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December 1963

The Conditions of Human Growth.

Arch Intern Med. 1963;112(6):1007-1008. doi:10.1001/archinte.1963.03860060219052

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This volume is the first major expansion of the interpersonal theory of psychiatry since the death of Harry Stack Sullivan. The authors, who are husband and wife, are directors of the Sullivan Institute for Research in Psychoanalysis. In addition to drawing in a major way on Sullivan's formulations, the authors were influenced by the particular approach of Drs. Frieda Fromm-Reichman, Erich Fromm, and Clara Thompson.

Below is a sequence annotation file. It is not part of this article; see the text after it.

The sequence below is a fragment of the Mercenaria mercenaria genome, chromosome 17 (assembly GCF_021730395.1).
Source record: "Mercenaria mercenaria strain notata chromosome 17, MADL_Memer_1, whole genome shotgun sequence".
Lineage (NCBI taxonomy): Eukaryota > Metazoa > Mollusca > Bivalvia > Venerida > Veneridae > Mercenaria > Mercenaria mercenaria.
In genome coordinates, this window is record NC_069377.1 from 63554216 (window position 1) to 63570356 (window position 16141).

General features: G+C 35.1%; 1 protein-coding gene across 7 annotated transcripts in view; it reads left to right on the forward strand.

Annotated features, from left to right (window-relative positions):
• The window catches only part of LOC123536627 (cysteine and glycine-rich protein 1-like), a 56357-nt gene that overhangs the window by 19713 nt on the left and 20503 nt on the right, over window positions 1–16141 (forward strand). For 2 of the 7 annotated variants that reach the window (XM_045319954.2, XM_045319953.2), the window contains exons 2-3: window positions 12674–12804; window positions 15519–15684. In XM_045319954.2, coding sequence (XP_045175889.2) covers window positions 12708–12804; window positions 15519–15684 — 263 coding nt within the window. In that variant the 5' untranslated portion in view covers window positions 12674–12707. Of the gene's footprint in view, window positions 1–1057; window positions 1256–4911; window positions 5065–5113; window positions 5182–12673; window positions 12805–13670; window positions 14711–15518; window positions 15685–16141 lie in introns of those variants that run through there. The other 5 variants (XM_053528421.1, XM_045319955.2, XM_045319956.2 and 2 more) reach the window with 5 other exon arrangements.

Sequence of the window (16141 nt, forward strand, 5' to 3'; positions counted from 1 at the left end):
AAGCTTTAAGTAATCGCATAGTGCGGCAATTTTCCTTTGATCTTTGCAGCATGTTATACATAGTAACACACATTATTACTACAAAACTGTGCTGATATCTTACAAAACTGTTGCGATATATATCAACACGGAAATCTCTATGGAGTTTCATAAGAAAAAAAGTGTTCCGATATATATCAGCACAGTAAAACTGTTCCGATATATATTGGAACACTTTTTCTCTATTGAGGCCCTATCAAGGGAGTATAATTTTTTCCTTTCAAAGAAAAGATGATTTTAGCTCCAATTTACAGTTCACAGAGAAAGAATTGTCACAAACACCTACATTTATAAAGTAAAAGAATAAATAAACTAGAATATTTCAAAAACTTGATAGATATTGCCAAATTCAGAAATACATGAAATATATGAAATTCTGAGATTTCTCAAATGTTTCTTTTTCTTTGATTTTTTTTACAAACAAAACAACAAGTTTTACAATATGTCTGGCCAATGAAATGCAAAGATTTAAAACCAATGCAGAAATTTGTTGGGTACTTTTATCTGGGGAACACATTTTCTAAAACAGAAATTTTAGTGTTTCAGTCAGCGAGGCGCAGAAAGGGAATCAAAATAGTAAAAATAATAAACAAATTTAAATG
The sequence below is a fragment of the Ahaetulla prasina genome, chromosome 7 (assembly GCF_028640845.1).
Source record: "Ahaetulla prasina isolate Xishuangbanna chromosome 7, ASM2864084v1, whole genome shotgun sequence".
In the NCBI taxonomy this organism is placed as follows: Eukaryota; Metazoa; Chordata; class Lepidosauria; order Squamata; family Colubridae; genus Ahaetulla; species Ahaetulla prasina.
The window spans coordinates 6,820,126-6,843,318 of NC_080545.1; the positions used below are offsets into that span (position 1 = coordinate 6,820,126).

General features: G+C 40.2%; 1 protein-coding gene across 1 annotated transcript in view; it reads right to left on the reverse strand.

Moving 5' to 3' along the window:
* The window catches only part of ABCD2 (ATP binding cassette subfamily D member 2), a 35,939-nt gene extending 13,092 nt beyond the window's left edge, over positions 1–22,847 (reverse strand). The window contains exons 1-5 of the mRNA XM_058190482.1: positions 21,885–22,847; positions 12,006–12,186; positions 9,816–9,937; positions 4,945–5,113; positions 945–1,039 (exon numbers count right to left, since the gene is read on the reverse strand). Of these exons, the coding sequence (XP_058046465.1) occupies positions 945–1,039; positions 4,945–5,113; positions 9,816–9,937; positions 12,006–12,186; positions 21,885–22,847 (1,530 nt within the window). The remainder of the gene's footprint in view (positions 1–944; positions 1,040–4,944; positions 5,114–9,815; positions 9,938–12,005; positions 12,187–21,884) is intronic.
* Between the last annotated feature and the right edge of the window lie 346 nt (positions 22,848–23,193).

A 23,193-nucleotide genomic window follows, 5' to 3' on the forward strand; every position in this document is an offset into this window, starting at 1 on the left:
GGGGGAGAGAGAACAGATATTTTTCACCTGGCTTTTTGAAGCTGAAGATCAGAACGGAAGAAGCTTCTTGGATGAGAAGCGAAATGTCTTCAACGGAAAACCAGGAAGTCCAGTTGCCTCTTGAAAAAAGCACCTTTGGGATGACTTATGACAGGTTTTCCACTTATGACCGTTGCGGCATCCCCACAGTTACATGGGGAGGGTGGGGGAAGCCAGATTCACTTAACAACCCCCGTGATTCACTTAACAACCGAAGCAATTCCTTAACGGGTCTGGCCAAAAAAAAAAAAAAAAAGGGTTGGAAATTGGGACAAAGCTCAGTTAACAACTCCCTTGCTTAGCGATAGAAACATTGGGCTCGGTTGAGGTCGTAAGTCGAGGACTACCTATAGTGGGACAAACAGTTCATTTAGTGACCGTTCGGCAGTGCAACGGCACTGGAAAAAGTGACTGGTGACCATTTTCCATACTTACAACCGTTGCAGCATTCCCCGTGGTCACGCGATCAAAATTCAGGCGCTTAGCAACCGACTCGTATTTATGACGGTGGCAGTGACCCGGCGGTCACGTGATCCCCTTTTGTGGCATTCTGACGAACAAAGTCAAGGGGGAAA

The central idea of this book is that the life history of any particular individual can only be understood by the quality of his relatedness with significant people. The therapist is the agent who will help catalyze or impede the forces within the individual towards growth. The authors delineate the elements which need affirmation in order for human capacities to be realized.

The text is divided into five sections: the structure of personality, normal sequence in interpersonal growth, love and hate, diagnostic categories in interpersonal

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